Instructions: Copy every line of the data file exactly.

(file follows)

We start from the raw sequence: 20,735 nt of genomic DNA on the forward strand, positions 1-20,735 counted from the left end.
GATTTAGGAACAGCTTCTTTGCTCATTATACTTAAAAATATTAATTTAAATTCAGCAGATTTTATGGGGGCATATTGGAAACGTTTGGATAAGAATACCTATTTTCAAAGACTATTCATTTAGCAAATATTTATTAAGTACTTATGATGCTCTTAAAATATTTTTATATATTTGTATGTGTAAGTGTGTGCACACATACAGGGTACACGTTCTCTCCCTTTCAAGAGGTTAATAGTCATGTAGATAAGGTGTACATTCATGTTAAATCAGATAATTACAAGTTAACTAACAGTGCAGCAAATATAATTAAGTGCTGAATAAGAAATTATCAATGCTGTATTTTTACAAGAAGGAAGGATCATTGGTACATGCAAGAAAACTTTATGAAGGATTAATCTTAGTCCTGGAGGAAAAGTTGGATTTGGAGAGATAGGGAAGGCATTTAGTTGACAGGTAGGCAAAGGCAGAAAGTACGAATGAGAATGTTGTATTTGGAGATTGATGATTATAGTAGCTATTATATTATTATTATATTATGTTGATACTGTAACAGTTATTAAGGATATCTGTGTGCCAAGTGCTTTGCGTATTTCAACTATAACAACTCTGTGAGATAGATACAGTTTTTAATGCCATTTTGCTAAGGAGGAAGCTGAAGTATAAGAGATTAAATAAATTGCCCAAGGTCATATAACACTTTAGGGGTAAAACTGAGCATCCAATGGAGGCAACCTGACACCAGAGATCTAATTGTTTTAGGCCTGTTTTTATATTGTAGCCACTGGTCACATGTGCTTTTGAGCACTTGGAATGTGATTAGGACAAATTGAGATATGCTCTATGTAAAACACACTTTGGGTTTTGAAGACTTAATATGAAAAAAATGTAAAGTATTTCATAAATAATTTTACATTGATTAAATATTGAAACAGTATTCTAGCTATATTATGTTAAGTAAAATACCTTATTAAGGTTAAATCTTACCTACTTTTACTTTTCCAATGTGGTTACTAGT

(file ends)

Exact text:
We start from the raw sequence: 20,735 nt of genomic DNA on the forward strand, positions 1-20,735 counted from the left end.
GATTTAGGAACAGCTTCTTTGCTCATTATACTTAAAAATATTAATTTAAATTCAGCAGATTTTATGGGGGCATATTGGAAACGTTTGGATAAGAATACCTATTTTCAAAGACTATTCATTTAGCAAATATTTATTAAGTACTTATGATGCTCTTAAAATATTTTTATATATTTGTATGTGTAAGTGTGTGCACACATACAGGGTACACGTTCTCTCCCTTTCAAGAGGTTAATAGTCATGTAGATAAGGTGTACATTCATGTTAAATCAGATAATTACAAGTTAACTAACAGTGCAGCAAATATAATTAAGTGCTGAATAAGAAATTATCAATGCTGTATTTTTACAAGAAGGAAGGATCATTGGTACATGCAAGAAAACTTTATGAAGGATTAATCTTAGTCCTGGAGGAAAAGTTGGATTTGGAGAGATAGGGAAGGCATTTAGTTGACAGGTAGGCAAAGGCAGAAAGTACGAATGAGAATGTTGTATTTGGAGATTGATGATTATAGTAGCTATTATATTATTATTATATTATGTTGATACTGTAACAGTTATTAAGGATATCTGTGTGCCAAGTGCTTTGCGTATTTCAACTATAACAACTCTGTGAGATAGATACAGTTTTTAATGCCATTTTGCTAAGGAGGAAGCTGAAGTATAAGAGATTAAATAAATTGCCCAAGGTCATATAACACTTTAGGGGTAAAACTGAGCATCCAATGGAGGCAACCTGACACCAGAGATCTAATTGTTTTAGGCCTGTTTTTATATTGTAGCCACTGGTCACATGTGCTTTTGAGCACTTGGAATGTGATTAGGACAAATTGAGATATGCTCTATGTAAAACACACTTTGGGTTTTGAAGACTTAATATGAAAAAAATGTAAAGTATTTCATAAATAATTTTACATTGATTAAATATTGAAACAGTATTCTAGCTATATTATGTTAAGTAAAATACCTTATTAAGGTTAAATCTTACCTACTTTTACTTTTCCAATGTGGTTACTAGT